Katie Banaszewski, NOW Foods
In the Food Lab

Making Supplements Safer: Tackling the Pesticide Problem

By Katie Banaszewski
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Katie Banaszewski, NOW Foods

How advanced pesticide screening programs are keeping botanicals and supplements contaminant-free.

Precise, accurate contaminant analysis is crucial to ensure that dietary supplements are of high quality and free from potentially harmful chemicals, such as heavy metals or pesticide residues. As supplements become an increasingly prevalent part of global health culture, with their global market forecast to reach a value of more than $230 billion by 2027, there is an urgent need to ensure their safety for consumers—but manufacturers face many challenges in this area.

Assuring that dietary supplements are free of pesticide contamination is especially difficult given their botanical ingredients, which can be more complex than other analytes. A prominent obstacle is matrix interference. As most botanical ingredients exist in the form of concentrated extracts, smaller sample sizes are needed to overcome heavy matrix interference, in turn requiring highly sensitive instrumentation to detect minute amounts of pesticide residues.
With this in mind, we adopted an analytical workflow comprising both gas and liquid chromatography (GC and LC) systems for orthogonal residue analysis. GC-MS/MS can achieve fast, robust separation of ~300 pesticide residues, while LC-MS/MS enables analysis of ~280 residues. The GC and LC instruments are sufficiently sensitive to allow dilution of samples to mitigate matrix interference— essential to determine potentially low residue levels in complex matrices, and ensure dietary supplements can confidently be certified safe.

Clearing Analytical Hurdles

Matrix complexity is only increased by the fact that botanical ingredients are sourced from across the world and, therefore, exposed to many different agricultural practices. As a wide range and great many of these botanical ingredients are used to produce supplements, it is challenging to develop sample preparation procedures that are suitable for all products.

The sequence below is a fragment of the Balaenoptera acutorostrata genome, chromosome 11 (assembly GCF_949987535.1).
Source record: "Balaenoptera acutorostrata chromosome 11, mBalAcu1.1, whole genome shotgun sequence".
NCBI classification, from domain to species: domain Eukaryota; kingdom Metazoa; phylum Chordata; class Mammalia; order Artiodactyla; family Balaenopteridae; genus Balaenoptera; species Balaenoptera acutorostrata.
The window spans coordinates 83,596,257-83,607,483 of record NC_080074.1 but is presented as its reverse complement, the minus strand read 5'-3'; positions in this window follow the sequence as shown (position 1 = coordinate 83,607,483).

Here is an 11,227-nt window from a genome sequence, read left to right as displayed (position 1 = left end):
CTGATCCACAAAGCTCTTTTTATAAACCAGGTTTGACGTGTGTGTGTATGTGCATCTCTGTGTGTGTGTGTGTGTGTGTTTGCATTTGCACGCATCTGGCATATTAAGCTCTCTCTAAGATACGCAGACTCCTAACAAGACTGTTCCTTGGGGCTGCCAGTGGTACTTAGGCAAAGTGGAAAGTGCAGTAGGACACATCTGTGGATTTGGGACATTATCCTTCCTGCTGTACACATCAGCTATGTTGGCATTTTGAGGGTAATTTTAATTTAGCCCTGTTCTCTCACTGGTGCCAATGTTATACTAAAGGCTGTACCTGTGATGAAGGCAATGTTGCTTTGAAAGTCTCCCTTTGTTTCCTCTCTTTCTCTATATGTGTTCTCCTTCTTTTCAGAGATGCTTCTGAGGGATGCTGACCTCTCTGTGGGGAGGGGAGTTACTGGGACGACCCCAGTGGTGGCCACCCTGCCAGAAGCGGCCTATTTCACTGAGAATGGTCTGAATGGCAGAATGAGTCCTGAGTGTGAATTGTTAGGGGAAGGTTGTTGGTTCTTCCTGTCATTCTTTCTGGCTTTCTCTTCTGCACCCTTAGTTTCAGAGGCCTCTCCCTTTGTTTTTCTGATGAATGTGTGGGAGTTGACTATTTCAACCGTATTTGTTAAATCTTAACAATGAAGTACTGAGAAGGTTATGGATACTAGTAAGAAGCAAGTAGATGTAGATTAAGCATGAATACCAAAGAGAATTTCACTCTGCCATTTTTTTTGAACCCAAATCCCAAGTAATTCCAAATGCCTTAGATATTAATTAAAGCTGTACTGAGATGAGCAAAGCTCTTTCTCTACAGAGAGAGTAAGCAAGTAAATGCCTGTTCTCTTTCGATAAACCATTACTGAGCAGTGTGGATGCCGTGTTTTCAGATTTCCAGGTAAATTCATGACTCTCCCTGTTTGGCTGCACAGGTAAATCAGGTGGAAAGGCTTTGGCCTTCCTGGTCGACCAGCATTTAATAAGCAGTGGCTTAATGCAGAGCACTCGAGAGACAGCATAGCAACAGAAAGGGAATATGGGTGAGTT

To prevent frequent iterations of analytical procedures, we developed one sample preparation workflow for GC-MS/MS and another for LC-MS/MS. In both, samples are hydrated and extracted (using acetonitrile:water and the salts anhydrous magnesium sulfate and sodium chloride) before cleanup by solid-phase extraction (SPE). For LC, various defined combinations of dispersive SPE analysis are used to accommodate different matrices (pigmented, high-fat or high-protein, for example) before samples are diluted prior to analysis. Doing so allows us to optimize sample preparation for particular groups of botanical matrices and target specific matrix mitigation without needing to change the entire workflow.

In addition to the aforementioned analytical hurdles, some lesser-defined commodities lack maximum residue limits, complicating the interpretation of results and specification of acceptable criteria. To mitigate these difficulties, we opted to streamline our data processing and reporting by implementing integrated chromatography data system software for both LC-MS/MS and GC-MS/MS. This enables on-the-spot evaluation of QC criteria and rapid assessment of component presence (or absence) in data review and facilitates swifter and easier cGMP compliance.

Keeping Supplements Safe

Our chosen analytical approach has created robust, sensitive processes for optimized multi-residue analysis of dietary supplement samples in a regulated QC environment.

With uptake of supplements fast increasing, guaranteeing product safety is more important than ever. Improved pesticide screening, and quality control of food ingredients, holds great value for both individual organizations and the industry as a whole, while—crucially—enabling consumers to rest assured about the safety of the products available to them.

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Katie Banaszewski, NOW Foods

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